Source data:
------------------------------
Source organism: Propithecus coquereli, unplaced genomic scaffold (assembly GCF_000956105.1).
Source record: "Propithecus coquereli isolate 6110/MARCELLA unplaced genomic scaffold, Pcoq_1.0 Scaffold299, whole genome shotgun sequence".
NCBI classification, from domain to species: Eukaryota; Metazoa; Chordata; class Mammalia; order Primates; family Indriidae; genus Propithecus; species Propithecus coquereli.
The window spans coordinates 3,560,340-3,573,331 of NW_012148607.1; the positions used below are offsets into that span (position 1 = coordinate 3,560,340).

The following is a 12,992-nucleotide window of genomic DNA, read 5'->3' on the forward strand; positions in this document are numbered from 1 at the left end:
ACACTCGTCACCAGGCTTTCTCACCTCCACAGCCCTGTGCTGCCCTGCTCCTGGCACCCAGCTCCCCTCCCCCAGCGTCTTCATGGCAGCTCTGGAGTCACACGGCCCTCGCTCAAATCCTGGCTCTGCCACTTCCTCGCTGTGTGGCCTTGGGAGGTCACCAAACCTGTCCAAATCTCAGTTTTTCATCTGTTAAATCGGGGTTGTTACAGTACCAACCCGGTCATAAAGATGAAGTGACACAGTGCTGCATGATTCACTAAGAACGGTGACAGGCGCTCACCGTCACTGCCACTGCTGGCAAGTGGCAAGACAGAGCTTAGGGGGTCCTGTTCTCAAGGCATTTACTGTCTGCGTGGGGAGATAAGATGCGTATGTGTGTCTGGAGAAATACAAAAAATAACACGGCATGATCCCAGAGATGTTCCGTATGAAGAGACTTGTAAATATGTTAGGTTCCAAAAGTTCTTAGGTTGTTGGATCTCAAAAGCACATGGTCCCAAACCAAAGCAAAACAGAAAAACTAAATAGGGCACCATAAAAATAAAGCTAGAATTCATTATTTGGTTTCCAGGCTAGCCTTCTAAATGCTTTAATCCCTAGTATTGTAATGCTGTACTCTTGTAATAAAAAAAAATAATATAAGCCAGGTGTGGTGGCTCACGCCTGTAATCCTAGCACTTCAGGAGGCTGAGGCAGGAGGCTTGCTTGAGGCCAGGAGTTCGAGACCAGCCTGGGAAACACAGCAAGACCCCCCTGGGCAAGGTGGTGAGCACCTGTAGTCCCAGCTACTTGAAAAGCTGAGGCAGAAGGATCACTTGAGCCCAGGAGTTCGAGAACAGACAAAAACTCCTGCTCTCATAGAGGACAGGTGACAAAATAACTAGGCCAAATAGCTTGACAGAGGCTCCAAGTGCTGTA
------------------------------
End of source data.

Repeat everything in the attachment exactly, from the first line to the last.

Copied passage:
Source organism: Propithecus coquereli, unplaced genomic scaffold (assembly GCF_000956105.1).
Source record: "Propithecus coquereli isolate 6110/MARCELLA unplaced genomic scaffold, Pcoq_1.0 Scaffold299, whole genome shotgun sequence".
NCBI classification, from domain to species: Eukaryota; Metazoa; Chordata; class Mammalia; order Primates; family Indriidae; genus Propithecus; species Propithecus coquereli.
The window spans coordinates 3,560,340-3,573,331 of NW_012148607.1; the positions used below are offsets into that span (position 1 = coordinate 3,560,340).

The following is a 12,992-nucleotide window of genomic DNA, read 5'->3' on the forward strand; positions in this document are numbered from 1 at the left end:
ACACTCGTCACCAGGCTTTCTCACCTCCACAGCCCTGTGCTGCCCTGCTCCTGGCACCCAGCTCCCCTCCCCCAGCGTCTTCATGGCAGCTCTGGAGTCACACGGCCCTCGCTCAAATCCTGGCTCTGCCACTTCCTCGCTGTGTGGCCTTGGGAGGTCACCAAACCTGTCCAAATCTCAGTTTTTCATCTGTTAAATCGGGGTTGTTACAGTACCAACCCGGTCATAAAGATGAAGTGACACAGTGCTGCATGATTCACTAAGAACGGTGACAGGCGCTCACCGTCACTGCCACTGCTGGCAAGTGGCAAGACAGAGCTTAGGGGGTCCTGTTCTCAAGGCATTTACTGTCTGCGTGGGGAGATAAGATGCGTATGTGTGTCTGGAGAAATACAAAAAATAACACGGCATGATCCCAGAGATGTTCCGTATGAAGAGACTTGTAAATATGTTAGGTTCCAAAAGTTCTTAGGTTGTTGGATCTCAAAAGCACATGGTCCCAAACCAAAGCAAAACAGAAAAACTAAATAGGGCACCATAAAAATAAAGCTAGAATTCATTATTTGGTTTCCAGGCTAGCCTTCTAAATGCTTTAATCCCTAGTATTGTAATGCTGTACTCTTGTAATAAAAAAAAATAATATAAGCCAGGTGTGGTGGCTCACGCCTGTAATCCTAGCACTTCAGGAGGCTGAGGCAGGAGGCTTGCTTGAGGCCAGGAGTTCGAGACCAGCCTGGGAAACACAGCAAGACCCCCCTGGGCAAGGTGGTGAGCACCTGTAGTCCCAGCTACTTGAAAAGCTGAGGCAGAAGGATCACTTGAGCCCAGGAGTTCGAGAACAGACAAAAACTCCTGCTCTCATAGAGGACAGGTGACAAAATAACTAGGCCAAATAGCTTGACAGAGGCTCCAAGTGCTGTA